By Anders Lorenzen
Denmark has yet again taken a crucial climate leadership position where other countries have hesitated. The science is clear that in order to avert the climate crisis countries must stop extracting hydrocarbons from the land and sea.
Last week, the Danish climate minister Dan Jorgensen declared that Denmark, the largest oil producer in the EU would now no longer hand out new licenses for oil and gas drilling in the North Sea. He explained that a large majority in the Danish parliament had voted for the resolution, covering parties from left to right across the political spectrum. He added that this demonstrated that Denmark was serious about becoming a fossil fuel-free country.
This move has been welcomed by activists and green groups, and points to signs that we are beginning to leave some fossil fuels in the ground.
Celebrating this gigantic milestone Helene Hagel, Head of Climate and Environmental policy at Greenpeace Denmark called it a win for the climate: “This is a watershed moment. Denmark will now set an end date to oil and gas production and bid farewell to the future licensing rounds for oil in the North Sea, so the country can assert itself as a green frontrunner and inspire other countries to end our dependence on climate-wrecking fossil fuels.” She further underlined why it was right for the small Scandinavian country to make this call: “As a major oil producer in the EU and one of the richest countries in the world, Denmark has a moral obligation to end the search for new oil to send a clear signal that the world can and must act to meet the Paris Agreement and mitigate the climate crisis.”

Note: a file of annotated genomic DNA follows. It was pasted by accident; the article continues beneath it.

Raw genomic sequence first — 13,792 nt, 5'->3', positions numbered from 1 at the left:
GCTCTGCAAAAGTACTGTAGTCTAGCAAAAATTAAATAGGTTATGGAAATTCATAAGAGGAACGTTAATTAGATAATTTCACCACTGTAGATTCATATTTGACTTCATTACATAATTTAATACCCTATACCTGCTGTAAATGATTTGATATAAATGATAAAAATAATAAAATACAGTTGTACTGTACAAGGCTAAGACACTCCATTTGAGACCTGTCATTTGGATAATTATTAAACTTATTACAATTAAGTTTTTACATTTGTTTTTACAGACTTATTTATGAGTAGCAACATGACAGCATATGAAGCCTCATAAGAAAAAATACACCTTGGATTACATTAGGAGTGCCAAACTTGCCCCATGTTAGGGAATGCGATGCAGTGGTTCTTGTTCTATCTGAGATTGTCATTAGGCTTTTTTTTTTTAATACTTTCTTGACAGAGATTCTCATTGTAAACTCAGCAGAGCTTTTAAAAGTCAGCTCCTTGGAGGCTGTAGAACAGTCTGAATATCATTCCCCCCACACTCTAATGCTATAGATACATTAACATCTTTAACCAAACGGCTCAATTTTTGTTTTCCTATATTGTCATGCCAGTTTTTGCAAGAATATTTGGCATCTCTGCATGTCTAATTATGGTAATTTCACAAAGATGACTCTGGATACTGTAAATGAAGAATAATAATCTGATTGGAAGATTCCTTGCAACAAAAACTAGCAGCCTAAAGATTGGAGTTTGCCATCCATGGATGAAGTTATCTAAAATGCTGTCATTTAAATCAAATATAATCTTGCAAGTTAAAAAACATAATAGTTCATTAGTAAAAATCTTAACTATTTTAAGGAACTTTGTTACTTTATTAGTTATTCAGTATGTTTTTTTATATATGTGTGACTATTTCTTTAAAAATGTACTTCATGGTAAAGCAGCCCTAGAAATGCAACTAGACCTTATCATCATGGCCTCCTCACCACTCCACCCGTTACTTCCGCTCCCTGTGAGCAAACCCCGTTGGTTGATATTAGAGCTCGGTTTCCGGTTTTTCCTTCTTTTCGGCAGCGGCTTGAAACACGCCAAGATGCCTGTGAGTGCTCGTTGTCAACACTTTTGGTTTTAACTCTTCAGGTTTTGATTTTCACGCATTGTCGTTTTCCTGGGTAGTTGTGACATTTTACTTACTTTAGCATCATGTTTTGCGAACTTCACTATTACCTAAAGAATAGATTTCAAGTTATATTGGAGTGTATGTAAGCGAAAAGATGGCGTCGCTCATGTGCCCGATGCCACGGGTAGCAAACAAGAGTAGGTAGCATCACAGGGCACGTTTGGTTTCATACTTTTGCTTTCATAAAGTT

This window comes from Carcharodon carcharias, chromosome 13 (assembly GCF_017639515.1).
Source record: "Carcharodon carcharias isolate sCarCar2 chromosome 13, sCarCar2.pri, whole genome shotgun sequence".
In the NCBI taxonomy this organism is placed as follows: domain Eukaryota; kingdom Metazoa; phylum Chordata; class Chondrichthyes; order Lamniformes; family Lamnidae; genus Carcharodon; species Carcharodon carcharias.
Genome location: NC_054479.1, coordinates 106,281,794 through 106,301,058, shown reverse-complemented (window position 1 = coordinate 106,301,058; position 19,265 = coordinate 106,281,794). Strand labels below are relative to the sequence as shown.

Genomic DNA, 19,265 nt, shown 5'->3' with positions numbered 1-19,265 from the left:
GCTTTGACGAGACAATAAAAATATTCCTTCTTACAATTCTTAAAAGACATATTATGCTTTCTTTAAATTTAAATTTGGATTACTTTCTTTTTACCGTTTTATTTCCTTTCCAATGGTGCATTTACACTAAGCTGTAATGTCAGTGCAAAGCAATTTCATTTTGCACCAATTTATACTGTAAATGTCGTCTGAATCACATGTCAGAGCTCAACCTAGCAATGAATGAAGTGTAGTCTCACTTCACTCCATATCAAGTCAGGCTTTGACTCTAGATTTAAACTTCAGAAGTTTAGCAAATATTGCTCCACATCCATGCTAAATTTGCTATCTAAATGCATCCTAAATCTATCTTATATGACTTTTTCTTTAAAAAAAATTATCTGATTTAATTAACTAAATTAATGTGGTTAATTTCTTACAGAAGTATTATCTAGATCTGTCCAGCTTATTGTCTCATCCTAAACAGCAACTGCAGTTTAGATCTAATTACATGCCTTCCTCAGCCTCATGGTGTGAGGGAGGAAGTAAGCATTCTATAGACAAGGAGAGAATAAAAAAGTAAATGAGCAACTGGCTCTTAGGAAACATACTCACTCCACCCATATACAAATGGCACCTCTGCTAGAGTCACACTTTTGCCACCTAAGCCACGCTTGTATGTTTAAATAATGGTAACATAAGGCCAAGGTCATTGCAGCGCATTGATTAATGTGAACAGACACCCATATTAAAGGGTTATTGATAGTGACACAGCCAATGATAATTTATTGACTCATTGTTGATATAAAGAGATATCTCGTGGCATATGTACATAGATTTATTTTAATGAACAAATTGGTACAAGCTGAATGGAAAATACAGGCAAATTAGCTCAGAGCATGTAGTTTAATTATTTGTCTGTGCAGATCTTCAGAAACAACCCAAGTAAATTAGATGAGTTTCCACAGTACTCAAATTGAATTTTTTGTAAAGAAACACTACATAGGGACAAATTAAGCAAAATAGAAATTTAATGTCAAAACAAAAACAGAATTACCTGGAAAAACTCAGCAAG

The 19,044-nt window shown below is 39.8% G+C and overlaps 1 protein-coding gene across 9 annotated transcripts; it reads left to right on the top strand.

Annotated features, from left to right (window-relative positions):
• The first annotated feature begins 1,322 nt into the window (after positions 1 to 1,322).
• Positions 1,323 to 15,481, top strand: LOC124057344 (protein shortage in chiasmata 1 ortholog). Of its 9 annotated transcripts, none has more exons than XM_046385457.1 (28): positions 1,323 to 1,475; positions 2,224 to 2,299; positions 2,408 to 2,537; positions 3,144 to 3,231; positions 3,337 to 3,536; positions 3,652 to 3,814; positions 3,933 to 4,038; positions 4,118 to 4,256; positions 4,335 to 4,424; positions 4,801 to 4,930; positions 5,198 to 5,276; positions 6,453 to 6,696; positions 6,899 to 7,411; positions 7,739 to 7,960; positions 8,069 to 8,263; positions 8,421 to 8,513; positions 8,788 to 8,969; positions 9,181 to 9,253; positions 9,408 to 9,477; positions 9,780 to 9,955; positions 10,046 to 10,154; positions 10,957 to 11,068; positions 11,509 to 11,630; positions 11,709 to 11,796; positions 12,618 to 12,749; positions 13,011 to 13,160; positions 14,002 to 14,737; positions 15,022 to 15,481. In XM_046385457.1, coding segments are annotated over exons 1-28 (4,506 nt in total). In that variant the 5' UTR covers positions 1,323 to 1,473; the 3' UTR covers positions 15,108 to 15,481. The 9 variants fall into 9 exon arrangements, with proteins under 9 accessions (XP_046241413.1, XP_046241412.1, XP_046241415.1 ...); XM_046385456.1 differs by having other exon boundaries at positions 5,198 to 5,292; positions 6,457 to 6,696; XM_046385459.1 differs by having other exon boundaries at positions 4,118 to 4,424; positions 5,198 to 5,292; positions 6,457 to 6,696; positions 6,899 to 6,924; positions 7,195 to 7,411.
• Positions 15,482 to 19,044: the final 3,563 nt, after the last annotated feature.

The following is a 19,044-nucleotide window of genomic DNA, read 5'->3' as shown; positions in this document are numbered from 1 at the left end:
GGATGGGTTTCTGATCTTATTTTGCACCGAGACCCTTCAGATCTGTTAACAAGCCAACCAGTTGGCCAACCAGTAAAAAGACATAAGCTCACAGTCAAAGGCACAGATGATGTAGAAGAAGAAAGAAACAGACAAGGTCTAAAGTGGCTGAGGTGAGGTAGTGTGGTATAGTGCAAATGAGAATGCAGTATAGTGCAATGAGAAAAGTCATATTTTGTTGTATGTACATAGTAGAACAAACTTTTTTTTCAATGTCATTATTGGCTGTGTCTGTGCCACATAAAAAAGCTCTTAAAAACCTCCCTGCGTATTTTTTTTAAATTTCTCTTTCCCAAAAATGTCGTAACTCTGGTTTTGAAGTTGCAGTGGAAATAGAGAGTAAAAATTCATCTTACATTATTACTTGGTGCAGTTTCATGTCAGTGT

Denmark’s move has turned the focus on the two other big North Sea oil producers, Norway and the UK, to follow Denmark’s lead – though they have stayed quiet. This is despite particular focus on the UK as the host of next year’s crucial UN climate summit COP26.
Dwindling oil resources
But while climate advocates around the world have heaped praise on Denmark’s move, the decision had been made easier as a result of dwindling North Sea resources. Only one oil company, Ardent Oil, having expressed an interest in the next bidding round for new licenses. Denmark produced the equivalent of 103,000 barrels of oil and gas a day in 2019, compared with the UK’s 1.7m barrels of oil equivalent last year and Norway’s 1.8 million barrels a day.
The Danish government estimates that the decision will cost the Danish state DKr13bn (£1.6bn) in lost revenue, amounting to only a small economic loss. The body who advises Denmark on climate change, the Climate Council, estimates it could be even less if global oil prices fall in line with the actions set out in the Paris Agreement. In addition, this loss could be even less if new initiatives launched by the government such as carbon capture, and Denmark’s leadership position on green technologies, become even more important as as countries are scaling up climate ambitions. Many Danish companies operating globally are set to benefit.
Denmark’s move came 80 years after they first started exploring for hydrocarbons in the North Sea, and the first production was in 1972. But Denmark was also one of the first countries in the world to start using wind power commercially for electricity generation.